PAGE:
The Good Way to Deal With a Bad Service Review

One maid cleaning service took a novel approach to bad service reviews on Yelp: blackmailing their customers. The company would demand clients take down their negative reviews.

yelp-2cWhen those customers didn’t comply, the cleaning service company would get revenge with negative reviews of the clients’ businesses. Then they would charge their credit cards without authorization, effectively double-billing the victims.

It didn’t work out too well. The cleaning service company owner ended up facing possible jail time and fines — not to mention, a possible class action lawsuit.

It’s a cautionary tale for any field service company because the fact is, your company is going to get a bad review one day. You’ve probably already received one, if not several.

It is not necessarily a reflection of the quality of your business. You’re doing your best. Maybe you’ve implemented mobile field service software to make the most of your workers and processes. No matter how good your service or how professional your employees act. If you’ve been in business long enough, it’s going to happen.

Maybe it was the result of an honest mistake. Maybe it’s not even about you: your customer just got served divorce papers or their teenage kid just got into a fender bender and they’re just going to take out their hostility on someone — unlucky you.

Source: Zendesk

With up to 90 percent of customers reading online reviews before trying a business, just ignoring bad online reviews isn’t really a fix.

Here’s how to deal with a bad review on Yelp, Angie’s List or any number of other social review sites:

Take Ownership of the Bad Review

When a bad review comes in, you’ve immediately got two objectives: first, trying to turn a bad experience into a good one, so you keep the customer – a very tall order. The bigger objective is showing other customers how you do everything you can to keep them happy. Your reaction to a problem can help showcase that a problem is a one-off and that ultimately, your company is accountable. Remember, reviewers can usually edit and update reviews, which can mitigate or even reverse a bad review.

Acknowledge a customer’s bad experience, don’t try to place blame on anyone else. Take the hit, explain what you’re going to do about it, and document the issue for future reference. If your technicians are using mobile field service software, empower them to document issues in the field as they happen, which will ensure your back office team is up to speed in real-time.

Respond Immediately, or Don’t. That Depends On Your Personality

Are you the kind of owner who reflexively knows that the customer is always right, even when they’re wrong? Or are you quick to righteous anger when a customer unfairly singles out your company for unwarranted abuse in a review?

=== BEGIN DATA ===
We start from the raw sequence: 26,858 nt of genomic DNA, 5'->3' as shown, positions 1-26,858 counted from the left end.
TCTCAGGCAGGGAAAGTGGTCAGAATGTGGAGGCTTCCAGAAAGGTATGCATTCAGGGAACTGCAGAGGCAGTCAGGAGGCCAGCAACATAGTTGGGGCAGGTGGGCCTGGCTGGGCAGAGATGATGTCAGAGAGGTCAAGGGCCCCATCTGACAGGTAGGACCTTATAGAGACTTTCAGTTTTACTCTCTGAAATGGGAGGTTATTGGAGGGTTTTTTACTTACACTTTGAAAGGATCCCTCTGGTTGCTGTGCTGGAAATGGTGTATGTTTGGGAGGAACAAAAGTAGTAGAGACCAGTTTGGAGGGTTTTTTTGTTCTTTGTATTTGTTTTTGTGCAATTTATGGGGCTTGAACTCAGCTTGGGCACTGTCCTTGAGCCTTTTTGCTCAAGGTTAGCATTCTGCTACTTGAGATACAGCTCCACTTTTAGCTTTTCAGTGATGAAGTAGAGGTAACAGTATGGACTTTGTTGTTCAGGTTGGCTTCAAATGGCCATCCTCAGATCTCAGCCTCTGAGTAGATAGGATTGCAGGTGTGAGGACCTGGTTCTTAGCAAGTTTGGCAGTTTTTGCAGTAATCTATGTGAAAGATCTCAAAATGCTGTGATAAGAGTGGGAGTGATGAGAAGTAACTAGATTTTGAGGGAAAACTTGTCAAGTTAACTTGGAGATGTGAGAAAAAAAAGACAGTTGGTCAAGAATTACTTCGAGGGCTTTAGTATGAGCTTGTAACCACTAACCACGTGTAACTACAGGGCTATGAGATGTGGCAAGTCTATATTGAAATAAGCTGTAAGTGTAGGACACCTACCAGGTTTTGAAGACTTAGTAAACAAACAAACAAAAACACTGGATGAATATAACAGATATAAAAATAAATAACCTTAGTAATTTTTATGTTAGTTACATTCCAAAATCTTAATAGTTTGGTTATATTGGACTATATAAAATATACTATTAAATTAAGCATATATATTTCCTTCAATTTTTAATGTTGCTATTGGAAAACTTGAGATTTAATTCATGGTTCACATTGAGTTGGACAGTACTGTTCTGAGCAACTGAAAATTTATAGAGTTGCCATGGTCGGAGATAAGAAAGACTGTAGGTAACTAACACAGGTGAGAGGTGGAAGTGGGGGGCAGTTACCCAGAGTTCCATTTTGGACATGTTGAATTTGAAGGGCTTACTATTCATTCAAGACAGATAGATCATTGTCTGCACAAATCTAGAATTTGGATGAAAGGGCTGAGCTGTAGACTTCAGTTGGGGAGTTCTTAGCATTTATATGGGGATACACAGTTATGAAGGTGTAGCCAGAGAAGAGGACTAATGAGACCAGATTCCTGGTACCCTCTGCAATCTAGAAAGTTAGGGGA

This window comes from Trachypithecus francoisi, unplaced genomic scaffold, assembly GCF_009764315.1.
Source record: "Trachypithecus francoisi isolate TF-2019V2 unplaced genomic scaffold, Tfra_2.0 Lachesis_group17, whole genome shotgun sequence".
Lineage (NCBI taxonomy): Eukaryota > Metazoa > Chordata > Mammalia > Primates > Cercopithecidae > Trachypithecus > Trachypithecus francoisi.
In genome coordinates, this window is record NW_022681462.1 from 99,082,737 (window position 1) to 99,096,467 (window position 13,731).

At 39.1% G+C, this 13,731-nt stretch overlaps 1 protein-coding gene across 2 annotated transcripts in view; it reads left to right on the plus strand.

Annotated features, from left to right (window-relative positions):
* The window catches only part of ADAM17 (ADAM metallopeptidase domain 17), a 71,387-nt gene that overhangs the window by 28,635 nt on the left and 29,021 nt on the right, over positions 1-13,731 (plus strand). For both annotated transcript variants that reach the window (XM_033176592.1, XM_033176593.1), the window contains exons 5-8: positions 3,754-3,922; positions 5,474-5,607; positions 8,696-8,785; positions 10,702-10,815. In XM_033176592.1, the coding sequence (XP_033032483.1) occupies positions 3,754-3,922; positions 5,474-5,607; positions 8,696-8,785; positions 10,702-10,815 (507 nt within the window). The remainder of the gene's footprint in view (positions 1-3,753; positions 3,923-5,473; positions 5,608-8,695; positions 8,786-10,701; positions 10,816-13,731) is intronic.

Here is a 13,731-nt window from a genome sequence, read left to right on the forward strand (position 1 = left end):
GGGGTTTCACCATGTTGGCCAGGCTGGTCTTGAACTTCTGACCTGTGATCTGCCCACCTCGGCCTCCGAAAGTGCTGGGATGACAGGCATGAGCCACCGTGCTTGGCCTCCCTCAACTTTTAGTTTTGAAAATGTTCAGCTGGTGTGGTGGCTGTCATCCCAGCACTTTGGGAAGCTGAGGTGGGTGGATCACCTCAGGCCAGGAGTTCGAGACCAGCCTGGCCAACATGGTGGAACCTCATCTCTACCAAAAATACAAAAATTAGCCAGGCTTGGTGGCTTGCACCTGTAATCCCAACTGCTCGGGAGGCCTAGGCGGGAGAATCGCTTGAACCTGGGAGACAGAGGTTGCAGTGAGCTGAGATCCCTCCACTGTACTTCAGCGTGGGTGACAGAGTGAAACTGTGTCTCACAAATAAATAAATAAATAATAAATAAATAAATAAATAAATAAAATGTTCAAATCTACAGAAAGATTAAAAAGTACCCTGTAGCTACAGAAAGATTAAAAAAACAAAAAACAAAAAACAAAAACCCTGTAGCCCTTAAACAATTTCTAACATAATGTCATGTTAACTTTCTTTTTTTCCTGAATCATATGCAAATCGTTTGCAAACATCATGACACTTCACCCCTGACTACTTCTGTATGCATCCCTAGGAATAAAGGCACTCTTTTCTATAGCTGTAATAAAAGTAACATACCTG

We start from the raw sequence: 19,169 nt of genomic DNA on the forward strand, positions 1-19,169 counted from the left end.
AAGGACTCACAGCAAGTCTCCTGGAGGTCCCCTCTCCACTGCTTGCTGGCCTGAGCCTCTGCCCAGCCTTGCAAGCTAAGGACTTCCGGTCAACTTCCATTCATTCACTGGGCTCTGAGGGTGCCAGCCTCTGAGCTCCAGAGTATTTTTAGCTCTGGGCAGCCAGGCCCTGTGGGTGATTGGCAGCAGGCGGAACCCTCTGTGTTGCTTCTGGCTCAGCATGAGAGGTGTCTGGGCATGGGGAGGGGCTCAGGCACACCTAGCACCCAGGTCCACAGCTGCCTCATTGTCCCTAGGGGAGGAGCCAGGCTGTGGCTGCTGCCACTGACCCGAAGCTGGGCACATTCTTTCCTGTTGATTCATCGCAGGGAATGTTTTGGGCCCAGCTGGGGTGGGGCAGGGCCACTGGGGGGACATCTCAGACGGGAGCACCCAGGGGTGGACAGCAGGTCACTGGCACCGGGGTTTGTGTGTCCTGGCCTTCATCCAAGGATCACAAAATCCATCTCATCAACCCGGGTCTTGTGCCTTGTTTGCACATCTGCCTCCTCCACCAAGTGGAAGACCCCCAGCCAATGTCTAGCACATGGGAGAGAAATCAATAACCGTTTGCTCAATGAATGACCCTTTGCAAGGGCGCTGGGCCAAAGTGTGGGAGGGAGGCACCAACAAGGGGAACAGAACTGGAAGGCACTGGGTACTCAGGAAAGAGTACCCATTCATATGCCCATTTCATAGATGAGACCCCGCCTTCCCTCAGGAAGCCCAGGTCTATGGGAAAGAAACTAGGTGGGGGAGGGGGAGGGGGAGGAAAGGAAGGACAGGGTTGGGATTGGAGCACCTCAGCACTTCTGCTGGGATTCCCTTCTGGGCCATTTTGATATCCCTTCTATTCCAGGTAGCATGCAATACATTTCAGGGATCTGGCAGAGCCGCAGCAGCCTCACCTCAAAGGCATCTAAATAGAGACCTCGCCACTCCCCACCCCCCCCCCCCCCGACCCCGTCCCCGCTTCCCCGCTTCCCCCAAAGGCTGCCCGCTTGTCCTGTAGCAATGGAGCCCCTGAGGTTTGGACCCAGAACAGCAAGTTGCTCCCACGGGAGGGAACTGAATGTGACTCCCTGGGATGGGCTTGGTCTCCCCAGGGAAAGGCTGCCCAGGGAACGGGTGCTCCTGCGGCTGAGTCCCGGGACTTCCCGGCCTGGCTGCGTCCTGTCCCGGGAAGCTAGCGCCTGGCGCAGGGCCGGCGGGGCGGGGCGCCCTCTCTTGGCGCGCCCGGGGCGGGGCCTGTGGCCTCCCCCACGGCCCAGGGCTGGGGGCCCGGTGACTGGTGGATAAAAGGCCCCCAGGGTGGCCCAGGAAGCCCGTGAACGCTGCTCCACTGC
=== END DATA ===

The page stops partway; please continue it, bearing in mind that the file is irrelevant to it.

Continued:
Know yourself and that will dictate how and when you get in touch with the customer.

Bell Bros. Plumbing, Heating, and Air, located in California, has a policy of addressing negative reviews on the same business day they’re posted, according to their Director of Marketing Lauren Edvalson. “It’s not always possible to find the client’s information in our database, but we do our best to resolve the concern through public comments so that others can see we truly care about resolving the concern.”

If you start seething at an unfair review, you might want to take the approach advised by Wade L. from Square Cow Movers in a video on Yelp’s advice page for business owners on dealing with reviews: “Our response to a negative review is stop, drop and roll. Stop first. Don’t respond immediately. Wait 24 hours. If you respond immediately, you’re going to respond with emotion. Second is drop. Drop that defensive attitude that so many business owners want to have when they’re dealing with a challenging client. Lastly, roll with it. You can’t control the thoughts and opinions of every client.”

Use the Bad Review to Improve Your Business

A bad review is also a golden opportunity to prove that change is needed. Some otherwise great employees won’t change bad habits or inefficient processes unless they see real urgency. It’s not that they’re bad people or you’ve hired badly, necessarily: but ‘best practices’ can seem awfully abstract and theoretical until a bad review appears in an employee’s HR file.

As well, some bad reviews will certainly be legitimate. A company either fixes the problem or their competitor will pick up the slack.

Finally, a bad review isn’t necessarily bad for business. If all reviews are good, most customers just won’t believe the reviews are real — which defeats the purpose of instilling confidence in your brand. Just a sprinkling of such reviews can actually help customers trust you more.